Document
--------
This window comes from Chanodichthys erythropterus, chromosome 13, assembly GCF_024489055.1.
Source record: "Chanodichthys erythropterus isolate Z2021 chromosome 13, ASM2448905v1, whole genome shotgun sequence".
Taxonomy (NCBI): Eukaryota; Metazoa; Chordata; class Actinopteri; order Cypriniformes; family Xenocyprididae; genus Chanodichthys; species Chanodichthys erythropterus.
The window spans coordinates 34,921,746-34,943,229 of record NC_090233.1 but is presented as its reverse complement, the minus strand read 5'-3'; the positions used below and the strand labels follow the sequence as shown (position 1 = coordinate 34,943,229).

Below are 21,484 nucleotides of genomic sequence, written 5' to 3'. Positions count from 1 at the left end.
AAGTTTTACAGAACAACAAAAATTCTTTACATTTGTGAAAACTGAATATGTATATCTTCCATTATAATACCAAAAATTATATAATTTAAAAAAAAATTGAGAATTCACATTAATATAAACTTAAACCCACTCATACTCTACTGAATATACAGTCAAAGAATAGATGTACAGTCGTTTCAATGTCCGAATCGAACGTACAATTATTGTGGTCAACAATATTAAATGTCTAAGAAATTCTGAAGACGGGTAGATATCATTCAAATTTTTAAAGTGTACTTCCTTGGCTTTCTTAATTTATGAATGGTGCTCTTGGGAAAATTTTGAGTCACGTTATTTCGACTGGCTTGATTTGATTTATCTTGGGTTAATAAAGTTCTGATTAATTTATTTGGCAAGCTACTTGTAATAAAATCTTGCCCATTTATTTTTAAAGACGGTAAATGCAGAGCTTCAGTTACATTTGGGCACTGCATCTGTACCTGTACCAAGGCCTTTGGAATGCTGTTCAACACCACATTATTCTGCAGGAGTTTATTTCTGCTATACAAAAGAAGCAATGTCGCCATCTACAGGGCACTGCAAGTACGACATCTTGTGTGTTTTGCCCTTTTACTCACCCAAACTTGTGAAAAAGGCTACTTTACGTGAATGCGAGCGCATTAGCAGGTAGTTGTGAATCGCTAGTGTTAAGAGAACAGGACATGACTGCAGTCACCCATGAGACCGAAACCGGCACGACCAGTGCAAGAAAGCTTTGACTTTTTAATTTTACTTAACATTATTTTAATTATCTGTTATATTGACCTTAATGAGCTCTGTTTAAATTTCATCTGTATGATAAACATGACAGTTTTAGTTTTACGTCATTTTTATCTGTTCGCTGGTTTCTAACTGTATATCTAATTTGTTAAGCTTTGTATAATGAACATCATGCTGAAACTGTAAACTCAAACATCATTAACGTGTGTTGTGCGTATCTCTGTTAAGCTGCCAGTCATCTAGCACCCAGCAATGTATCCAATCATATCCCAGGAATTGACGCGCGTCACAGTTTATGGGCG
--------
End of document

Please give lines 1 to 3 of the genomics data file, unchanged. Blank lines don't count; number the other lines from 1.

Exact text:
This window comes from Chanodichthys erythropterus, chromosome 13, assembly GCF_024489055.1.
Source record: "Chanodichthys erythropterus isolate Z2021 chromosome 13, ASM2448905v1, whole genome shotgun sequence".
Taxonomy (NCBI): Eukaryota; Metazoa; Chordata; class Actinopteri; order Cypriniformes; family Xenocyprididae; genus Chanodichthys; species Chanodichthys erythropterus.